.- Fr. Federico Lombardi, director of the Holy See's Press Office, released a statement on Saturday morning in which he made three "observations" regarding sexual abuse by people and in institutions of the Catholic Church. He also dismissed as unfounded attempts to link the Pope to a decision to transfer a priest found to have committed sexual abuse when Benedict XVI was Archbishop of Munich.
The first of the three "observations" made by Fr. Lombardi was to point out that the "line taken" by the German Bishops' Conference has been confirmed as the correct path to confront the problem in its different aspects.
Fr. Lombardi included some elements of the statement made by Archbishop Robert Zollitsch at a Friday press conference following his audience with the Pope. The Vatican spokesman highlighted the approach established by the German bishops to respond to the possible abuses: "recognizing the truth and helping the victims, reinforcing the preventions and collaborating constructively with the authorities - including those of the state judiciaries - for the common good of society."
Fr. Lombardi drew attention to Archbishop Zollitsch's affirmation, without any doubts, of the expert opinion that the vow of celibacy of the priest has no relationship to cases of pedophilia.
He also reaffirmed that the Holy Father supports the German bishops in their plan and that this approach could be considered "useful and inspiring" to other episcopal conferences in similar situations.
Secondly, Fr. Lombardi referred to the interview given to Avvenire by the "promoter of justice" from the Congregation for the Doctrine of the Faith, Monsignor Charles Scicluna, who explained in detail the norms of the Church for investigating cases of sexual abuse of minors.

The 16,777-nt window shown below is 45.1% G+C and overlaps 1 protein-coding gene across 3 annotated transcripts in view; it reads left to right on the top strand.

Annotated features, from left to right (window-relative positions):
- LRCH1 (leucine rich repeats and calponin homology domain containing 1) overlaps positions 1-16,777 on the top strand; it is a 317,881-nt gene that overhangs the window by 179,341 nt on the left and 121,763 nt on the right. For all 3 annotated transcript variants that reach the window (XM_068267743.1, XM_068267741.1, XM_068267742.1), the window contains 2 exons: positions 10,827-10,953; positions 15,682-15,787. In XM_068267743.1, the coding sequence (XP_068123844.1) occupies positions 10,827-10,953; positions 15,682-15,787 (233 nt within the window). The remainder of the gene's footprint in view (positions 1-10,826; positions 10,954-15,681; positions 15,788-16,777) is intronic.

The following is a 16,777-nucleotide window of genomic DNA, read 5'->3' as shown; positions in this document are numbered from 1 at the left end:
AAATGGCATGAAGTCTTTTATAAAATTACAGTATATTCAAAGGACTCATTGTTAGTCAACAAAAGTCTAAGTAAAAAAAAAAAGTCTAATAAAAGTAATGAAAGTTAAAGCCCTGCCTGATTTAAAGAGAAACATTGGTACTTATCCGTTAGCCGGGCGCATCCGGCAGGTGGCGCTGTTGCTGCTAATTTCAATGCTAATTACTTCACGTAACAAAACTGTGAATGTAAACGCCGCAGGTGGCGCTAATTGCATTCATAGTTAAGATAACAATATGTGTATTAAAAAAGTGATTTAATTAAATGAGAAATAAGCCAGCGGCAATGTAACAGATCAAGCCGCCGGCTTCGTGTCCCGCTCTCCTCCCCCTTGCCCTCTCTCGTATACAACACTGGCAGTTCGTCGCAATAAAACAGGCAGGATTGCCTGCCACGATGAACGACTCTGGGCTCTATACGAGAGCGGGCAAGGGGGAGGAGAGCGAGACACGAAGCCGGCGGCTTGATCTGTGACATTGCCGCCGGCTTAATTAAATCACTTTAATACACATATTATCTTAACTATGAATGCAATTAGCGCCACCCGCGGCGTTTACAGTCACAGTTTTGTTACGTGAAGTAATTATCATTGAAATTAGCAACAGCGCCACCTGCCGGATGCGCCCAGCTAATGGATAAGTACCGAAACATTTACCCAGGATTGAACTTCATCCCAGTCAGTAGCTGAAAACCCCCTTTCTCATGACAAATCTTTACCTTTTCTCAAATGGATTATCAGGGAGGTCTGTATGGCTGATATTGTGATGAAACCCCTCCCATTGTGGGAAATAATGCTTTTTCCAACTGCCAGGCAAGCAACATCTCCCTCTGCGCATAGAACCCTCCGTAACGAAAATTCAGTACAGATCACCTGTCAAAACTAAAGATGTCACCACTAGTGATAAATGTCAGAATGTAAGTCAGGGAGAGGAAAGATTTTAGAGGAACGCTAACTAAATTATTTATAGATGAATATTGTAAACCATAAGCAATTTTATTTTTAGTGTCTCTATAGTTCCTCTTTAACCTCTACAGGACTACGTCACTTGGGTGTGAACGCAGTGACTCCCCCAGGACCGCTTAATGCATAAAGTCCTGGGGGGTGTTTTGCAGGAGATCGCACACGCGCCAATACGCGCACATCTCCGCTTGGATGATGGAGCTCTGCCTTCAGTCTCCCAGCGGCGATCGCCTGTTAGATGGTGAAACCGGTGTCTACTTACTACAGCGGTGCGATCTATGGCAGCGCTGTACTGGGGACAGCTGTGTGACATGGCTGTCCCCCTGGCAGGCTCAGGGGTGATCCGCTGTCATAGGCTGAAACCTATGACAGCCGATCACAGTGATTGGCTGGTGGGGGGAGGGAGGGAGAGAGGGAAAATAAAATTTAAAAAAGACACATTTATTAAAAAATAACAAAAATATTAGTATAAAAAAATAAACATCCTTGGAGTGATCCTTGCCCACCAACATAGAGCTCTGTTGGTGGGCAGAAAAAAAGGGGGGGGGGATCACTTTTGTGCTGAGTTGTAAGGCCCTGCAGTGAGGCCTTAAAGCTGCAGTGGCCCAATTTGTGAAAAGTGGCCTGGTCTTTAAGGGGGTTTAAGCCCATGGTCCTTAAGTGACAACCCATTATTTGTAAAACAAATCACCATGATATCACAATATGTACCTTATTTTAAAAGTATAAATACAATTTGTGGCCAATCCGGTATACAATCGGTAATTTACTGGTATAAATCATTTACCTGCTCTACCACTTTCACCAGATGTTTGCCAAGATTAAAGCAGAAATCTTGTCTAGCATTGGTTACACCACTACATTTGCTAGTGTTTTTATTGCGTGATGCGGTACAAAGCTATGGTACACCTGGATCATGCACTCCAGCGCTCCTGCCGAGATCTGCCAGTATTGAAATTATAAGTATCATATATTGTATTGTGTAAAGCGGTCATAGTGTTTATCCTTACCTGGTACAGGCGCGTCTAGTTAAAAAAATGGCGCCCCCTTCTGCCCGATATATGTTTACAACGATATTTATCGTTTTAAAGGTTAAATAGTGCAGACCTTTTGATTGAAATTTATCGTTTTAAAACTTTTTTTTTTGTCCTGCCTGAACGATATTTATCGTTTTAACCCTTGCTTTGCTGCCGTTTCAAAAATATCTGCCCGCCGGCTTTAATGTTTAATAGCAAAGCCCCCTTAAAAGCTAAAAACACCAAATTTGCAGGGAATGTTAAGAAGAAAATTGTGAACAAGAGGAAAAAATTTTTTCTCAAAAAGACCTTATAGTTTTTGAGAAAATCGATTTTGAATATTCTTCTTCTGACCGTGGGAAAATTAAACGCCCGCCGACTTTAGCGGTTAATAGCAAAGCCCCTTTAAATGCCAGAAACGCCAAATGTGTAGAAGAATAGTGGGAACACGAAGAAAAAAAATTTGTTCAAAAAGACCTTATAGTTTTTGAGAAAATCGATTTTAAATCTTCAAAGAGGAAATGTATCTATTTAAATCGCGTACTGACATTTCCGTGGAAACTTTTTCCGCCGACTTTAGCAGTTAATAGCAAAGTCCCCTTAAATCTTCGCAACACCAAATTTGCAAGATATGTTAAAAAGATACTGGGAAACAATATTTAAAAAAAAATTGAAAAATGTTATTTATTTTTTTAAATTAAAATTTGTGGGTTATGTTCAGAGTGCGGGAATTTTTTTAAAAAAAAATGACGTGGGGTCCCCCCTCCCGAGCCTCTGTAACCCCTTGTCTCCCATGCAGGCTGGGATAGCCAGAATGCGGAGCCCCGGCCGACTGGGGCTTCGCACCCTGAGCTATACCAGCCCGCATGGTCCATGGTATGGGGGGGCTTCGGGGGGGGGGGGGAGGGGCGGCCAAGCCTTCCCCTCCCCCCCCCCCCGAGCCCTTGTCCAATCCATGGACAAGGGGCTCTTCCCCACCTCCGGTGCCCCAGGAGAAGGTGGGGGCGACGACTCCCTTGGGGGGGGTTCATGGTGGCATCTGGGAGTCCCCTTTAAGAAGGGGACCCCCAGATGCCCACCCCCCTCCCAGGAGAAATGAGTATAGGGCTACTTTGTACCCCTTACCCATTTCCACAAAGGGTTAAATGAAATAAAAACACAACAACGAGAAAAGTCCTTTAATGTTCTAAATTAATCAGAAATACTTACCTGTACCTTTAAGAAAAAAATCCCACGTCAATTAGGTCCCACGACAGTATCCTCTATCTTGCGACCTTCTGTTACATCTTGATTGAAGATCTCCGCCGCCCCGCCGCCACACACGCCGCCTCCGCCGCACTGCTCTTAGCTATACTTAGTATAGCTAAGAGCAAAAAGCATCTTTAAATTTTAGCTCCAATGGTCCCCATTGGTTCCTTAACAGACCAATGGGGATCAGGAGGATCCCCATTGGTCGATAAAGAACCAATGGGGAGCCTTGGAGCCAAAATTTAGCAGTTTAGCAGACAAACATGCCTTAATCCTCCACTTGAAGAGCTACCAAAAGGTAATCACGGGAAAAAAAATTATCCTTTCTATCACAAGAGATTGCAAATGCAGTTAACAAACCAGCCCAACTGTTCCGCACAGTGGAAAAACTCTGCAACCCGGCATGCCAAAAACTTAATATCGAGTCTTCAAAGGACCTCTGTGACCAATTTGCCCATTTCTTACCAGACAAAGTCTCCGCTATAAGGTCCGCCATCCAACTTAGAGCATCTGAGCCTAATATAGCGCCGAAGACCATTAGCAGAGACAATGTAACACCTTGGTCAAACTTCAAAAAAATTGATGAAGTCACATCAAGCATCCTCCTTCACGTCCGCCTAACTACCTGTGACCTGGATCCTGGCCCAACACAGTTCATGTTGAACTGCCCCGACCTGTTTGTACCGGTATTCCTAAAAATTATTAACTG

The Vatican spokesman highlighted the most important element of the interview: that the Church has in no way promoted hiding the crimes, but has put an "intense activity" in motion to confront, judge and punish them in an appropriate manner "within the framework of ecclesiastical ordinance."
He also wrote that it is important to note that special attention was given to these themes when Cardinal Joseph Ratzinger, now Pope Benedict, was the prefect of the Congregation for the Doctrine of the Faith.
"His line has always been that of rigor and coherence in confronting even the most difficult situations," added Fr. Lombardi.
The final observation Fr. Lombardi made was that a recent communique from the Archdiocese of Munich answers questions about a priest who was found guilty of abuses after being transferred from Essen to Munich, where Cardinal Ratzinger was archbishop at the time. The communique, he stressed, shows that the archbishop was completely "extraneous" to the decisions made after the abuses were verified.
"It's rather evident that in recent days there are those who have sought - with a certain tenacity, in Regensburg and in Munich - elements for personally involving the Holy Father in the questions of the abuses. For every objective observer, it's clear that these efforts have failed," he stated.
The Vatican spokesman concluded by reaffirming that "despite the tempest," the Church sees the course to follow "under the sure and rigorous guide of the Holy Father."
Fr. Lombardi concluded by expressing his hope that the process might help all of society to "take charge" of improving ways to protect and form children and youth.